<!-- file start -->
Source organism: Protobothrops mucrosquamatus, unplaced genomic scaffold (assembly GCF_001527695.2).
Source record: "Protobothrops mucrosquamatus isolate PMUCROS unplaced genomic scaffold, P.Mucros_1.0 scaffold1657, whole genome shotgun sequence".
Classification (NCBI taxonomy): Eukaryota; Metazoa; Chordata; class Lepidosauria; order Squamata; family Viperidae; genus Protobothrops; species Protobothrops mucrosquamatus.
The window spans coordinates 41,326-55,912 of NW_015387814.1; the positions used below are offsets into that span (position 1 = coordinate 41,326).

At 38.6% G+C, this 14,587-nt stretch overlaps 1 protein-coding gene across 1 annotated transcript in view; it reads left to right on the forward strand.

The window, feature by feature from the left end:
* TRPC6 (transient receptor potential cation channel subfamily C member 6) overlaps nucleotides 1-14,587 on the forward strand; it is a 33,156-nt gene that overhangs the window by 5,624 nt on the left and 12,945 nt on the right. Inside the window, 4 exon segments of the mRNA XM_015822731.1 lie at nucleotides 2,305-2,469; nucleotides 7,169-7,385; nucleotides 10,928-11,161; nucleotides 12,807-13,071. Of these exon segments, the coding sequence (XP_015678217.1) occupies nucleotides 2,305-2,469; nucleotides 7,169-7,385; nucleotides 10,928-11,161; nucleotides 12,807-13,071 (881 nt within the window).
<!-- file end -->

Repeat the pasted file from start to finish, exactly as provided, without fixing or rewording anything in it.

Source organism: Protobothrops mucrosquamatus, unplaced genomic scaffold (assembly GCF_001527695.2).
Source record: "Protobothrops mucrosquamatus isolate PMUCROS unplaced genomic scaffold, P.Mucros_1.0 scaffold1657, whole genome shotgun sequence".
Classification (NCBI taxonomy): Eukaryota; Metazoa; Chordata; class Lepidosauria; order Squamata; family Viperidae; genus Protobothrops; species Protobothrops mucrosquamatus.
The window spans coordinates 41,326-55,912 of NW_015387814.1; the positions used below are offsets into that span (position 1 = coordinate 41,326).

At 38.6% G+C, this 14,587-nt stretch overlaps 1 protein-coding gene across 1 annotated transcript in view; it reads left to right on the forward strand.

The window, feature by feature from the left end:
* TRPC6 (transient receptor potential cation channel subfamily C member 6) overlaps nucleotides 1-14,587 on the forward strand; it is a 33,156-nt gene that overhangs the window by 5,624 nt on the left and 12,945 nt on the right. Inside the window, 4 exon segments of the mRNA XM_015822731.1 lie at nucleotides 2,305-2,469; nucleotides 7,169-7,385; nucleotides 10,928-11,161; nucleotides 12,807-13,071. Of these exon segments, the coding sequence (XP_015678217.1) occupies nucleotides 2,305-2,469; nucleotides 7,169-7,385; nucleotides 10,928-11,161; nucleotides 12,807-13,071 (881 nt within the window).